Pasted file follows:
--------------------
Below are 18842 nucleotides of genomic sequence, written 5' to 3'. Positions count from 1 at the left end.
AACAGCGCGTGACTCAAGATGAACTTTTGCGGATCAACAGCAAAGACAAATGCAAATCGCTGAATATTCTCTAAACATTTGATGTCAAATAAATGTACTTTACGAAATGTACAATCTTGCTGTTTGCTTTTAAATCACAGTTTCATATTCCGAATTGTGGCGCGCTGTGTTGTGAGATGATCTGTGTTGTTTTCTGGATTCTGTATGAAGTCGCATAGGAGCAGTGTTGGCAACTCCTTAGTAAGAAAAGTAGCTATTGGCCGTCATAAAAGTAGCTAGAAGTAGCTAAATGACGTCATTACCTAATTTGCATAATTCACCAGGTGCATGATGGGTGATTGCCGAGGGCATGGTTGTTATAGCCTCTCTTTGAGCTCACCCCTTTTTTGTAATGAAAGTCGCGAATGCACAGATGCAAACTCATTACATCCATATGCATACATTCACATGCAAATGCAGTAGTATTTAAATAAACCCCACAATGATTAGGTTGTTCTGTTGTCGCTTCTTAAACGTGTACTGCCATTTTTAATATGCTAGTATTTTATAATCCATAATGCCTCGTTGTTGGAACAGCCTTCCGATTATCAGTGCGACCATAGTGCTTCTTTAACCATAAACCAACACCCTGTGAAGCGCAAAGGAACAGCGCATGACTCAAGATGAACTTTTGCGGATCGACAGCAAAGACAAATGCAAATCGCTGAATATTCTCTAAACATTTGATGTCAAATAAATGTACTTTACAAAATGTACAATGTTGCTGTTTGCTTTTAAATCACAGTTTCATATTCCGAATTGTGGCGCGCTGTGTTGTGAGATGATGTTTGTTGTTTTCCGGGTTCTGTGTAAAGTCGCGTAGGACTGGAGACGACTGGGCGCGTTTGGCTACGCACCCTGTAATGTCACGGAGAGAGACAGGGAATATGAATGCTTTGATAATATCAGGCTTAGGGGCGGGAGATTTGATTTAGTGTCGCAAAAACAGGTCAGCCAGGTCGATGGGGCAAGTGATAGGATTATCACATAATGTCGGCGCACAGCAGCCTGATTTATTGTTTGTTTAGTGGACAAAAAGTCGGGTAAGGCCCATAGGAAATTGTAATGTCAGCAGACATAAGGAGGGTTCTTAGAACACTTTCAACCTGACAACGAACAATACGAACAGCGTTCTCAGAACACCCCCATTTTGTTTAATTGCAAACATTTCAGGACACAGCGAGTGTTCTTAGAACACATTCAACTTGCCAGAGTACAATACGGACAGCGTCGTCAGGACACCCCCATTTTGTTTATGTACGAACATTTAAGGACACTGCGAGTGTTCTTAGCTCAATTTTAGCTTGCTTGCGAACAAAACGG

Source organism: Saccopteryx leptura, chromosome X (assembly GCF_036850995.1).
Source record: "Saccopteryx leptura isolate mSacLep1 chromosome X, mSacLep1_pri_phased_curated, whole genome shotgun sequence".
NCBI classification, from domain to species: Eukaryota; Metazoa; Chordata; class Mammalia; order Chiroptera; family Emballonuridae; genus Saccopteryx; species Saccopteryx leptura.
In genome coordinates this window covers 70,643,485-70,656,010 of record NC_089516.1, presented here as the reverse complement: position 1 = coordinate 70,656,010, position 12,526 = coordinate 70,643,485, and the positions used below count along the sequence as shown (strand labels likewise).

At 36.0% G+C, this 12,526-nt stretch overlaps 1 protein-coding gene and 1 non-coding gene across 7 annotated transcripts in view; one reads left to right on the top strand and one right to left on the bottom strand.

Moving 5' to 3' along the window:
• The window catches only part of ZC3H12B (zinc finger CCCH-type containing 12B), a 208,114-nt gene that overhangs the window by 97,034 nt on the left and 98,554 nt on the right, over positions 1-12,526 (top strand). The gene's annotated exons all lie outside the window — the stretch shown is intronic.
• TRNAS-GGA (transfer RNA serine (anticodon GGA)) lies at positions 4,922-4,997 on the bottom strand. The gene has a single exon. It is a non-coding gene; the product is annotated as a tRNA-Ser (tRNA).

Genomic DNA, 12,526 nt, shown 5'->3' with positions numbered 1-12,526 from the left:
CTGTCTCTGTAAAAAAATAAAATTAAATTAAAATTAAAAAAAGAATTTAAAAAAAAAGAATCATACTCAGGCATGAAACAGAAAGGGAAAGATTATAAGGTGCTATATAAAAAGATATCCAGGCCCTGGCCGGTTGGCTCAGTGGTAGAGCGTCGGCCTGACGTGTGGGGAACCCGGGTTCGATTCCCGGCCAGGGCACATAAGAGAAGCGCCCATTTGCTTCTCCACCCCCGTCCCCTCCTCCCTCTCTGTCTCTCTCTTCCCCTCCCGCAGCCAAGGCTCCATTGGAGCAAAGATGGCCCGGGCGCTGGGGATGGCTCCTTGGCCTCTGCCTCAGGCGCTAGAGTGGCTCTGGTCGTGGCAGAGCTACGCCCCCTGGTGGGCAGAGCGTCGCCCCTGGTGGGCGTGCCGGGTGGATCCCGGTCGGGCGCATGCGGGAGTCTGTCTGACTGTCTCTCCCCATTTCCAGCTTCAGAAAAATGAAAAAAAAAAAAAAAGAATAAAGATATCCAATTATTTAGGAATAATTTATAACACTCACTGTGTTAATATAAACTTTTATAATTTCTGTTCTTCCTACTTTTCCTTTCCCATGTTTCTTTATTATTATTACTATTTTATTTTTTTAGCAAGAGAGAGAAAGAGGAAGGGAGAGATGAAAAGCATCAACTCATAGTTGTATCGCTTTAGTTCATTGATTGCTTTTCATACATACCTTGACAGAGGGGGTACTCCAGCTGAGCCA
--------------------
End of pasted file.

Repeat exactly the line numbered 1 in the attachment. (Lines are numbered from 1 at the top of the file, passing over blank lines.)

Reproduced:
Below are 18842 nucleotides of genomic sequence, written 5' to 3'. Positions count from 1 at the left end.